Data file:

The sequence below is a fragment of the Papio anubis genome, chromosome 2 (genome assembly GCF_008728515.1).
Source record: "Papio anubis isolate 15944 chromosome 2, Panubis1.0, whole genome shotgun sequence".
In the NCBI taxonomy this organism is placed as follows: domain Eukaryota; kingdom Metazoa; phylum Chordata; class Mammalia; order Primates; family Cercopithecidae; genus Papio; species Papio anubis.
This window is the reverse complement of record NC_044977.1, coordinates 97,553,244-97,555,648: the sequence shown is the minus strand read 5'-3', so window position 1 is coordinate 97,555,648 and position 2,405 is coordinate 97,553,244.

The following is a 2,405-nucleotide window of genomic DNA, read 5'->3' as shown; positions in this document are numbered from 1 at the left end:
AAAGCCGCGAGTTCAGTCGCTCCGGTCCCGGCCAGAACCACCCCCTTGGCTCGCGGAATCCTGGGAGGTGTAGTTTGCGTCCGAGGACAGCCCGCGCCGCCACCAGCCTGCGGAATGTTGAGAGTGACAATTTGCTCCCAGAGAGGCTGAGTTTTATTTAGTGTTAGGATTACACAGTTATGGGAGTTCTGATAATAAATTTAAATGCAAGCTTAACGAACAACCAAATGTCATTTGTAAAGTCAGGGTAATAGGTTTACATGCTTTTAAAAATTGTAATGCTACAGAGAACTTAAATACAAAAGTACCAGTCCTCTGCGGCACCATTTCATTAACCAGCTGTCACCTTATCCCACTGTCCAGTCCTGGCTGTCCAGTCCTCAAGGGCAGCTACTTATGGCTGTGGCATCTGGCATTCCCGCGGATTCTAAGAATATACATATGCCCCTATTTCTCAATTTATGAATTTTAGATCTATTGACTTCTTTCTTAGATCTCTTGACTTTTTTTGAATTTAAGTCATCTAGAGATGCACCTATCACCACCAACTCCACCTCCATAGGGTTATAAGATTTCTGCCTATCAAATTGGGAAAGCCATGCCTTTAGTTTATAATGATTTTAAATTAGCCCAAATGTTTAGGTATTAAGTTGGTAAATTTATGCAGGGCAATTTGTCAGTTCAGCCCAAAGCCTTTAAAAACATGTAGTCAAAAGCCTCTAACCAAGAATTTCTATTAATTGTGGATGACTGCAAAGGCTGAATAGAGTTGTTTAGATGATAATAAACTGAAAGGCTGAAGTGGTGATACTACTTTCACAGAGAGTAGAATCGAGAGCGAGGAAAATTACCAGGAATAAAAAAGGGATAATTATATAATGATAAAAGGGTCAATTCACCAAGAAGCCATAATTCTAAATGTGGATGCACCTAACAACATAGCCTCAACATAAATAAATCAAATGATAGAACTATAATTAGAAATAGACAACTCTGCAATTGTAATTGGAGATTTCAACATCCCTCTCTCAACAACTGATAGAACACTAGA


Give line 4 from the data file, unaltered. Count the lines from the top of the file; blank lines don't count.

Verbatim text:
This window is the reverse complement of record NC_044977.1, coordinates 97,553,244-97,555,648: the sequence shown is the minus strand read 5'-3', so window position 1 is coordinate 97,555,648 and position 2,405 is coordinate 97,553,244.